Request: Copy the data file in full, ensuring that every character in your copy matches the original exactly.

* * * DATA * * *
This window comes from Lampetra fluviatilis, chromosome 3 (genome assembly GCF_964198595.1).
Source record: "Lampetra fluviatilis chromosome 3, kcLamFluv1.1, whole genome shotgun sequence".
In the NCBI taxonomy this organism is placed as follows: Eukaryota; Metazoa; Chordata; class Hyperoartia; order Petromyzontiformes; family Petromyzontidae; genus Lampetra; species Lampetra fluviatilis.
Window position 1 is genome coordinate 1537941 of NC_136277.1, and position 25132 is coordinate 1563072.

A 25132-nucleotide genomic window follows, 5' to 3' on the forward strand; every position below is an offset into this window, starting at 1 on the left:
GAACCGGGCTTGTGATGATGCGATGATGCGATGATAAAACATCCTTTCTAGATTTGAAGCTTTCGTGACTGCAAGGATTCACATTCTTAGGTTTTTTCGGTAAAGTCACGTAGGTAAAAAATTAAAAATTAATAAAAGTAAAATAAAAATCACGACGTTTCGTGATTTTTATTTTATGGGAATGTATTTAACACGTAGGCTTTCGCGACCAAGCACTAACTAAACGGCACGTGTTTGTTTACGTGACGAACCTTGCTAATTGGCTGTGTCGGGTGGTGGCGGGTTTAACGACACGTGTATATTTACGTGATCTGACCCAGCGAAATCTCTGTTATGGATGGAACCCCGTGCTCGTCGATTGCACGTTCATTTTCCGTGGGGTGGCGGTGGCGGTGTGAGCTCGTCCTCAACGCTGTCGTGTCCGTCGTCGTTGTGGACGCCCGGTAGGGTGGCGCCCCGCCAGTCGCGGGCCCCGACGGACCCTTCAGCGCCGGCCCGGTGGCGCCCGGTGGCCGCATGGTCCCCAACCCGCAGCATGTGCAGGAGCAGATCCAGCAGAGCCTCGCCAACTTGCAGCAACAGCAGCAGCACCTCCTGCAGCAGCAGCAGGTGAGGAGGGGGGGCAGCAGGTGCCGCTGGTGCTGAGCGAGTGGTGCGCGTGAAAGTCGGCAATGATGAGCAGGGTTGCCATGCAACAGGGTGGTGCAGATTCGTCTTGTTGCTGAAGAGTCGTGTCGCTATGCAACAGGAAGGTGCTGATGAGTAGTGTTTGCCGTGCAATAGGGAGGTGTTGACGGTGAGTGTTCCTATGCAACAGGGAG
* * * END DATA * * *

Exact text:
This window comes from Lampetra fluviatilis, chromosome 3 (genome assembly GCF_964198595.1).
Source record: "Lampetra fluviatilis chromosome 3, kcLamFluv1.1, whole genome shotgun sequence".
In the NCBI taxonomy this organism is placed as follows: Eukaryota; Metazoa; Chordata; class Hyperoartia; order Petromyzontiformes; family Petromyzontidae; genus Lampetra; species Lampetra fluviatilis.
Window position 1 is genome coordinate 1537941 of NC_136277.1, and position 25132 is coordinate 1563072.

A 25132-nucleotide genomic window follows, 5' to 3' on the forward strand; every position below is an offset into this window, starting at 1 on the left:
GAACCGGGCTTGTGATGATGCGATGATGCGATGATAAAACATCCTTTCTAGATTTGAAGCTTTCGTGACTGCAAGGATTCACATTCTTAGGTTTTTTCGGTAAAGTCACGTAGGTAAAAAATTAAAAATTAATAAAAGTAAAATAAAAATCACGACGTTTCGTGATTTTTATTTTATGGGAATGTATTTAACACGTAGGCTTTCGCGACCAAGCACTAACTAAACGGCACGTGTTTGTTTACGTGACGAACCTTGCTAATTGGCTGTGTCGGGTGGTGGCGGGTTTAACGACACGTGTATATTTACGTGATCTGACCCAGCGAAATCTCTGTTATGGATGGAACCCCGTGCTCGTCGATTGCACGTTCATTTTCCGTGGGGTGGCGGTGGCGGTGTGAGCTCGTCCTCAACGCTGTCGTGTCCGTCGTCGTTGTGGACGCCCGGTAGGGTGGCGCCCCGCCAGTCGCGGGCCCCGACGGACCCTTCAGCGCCGGCCCGGTGGCGCCCGGTGGCCGCATGGTCCCCAACCCGCAGCATGTGCAGGAGCAGATCCAGCAGAGCCTCGCCAACTTGCAGCAACAGCAGCAGCACCTCCTGCAGCAGCAGCAGGTGAGGAGGGGGGGCAGCAGGTGCCGCTGGTGCTGAGCGAGTGGTGCGCGTGAAAGTCGGCAATGATGAGCAGGGTTGCCATGCAACAGGGTGGTGCAGATTCGTCTTGTTGCTGAAGAGTCGTGTCGCTATGCAACAGGAAGGTGCTGATGAGTAGTGTTTGCCGTGCAATAGGGAGGTGTTGACGGTGAGTGTTCCTATGCAACAGGGAG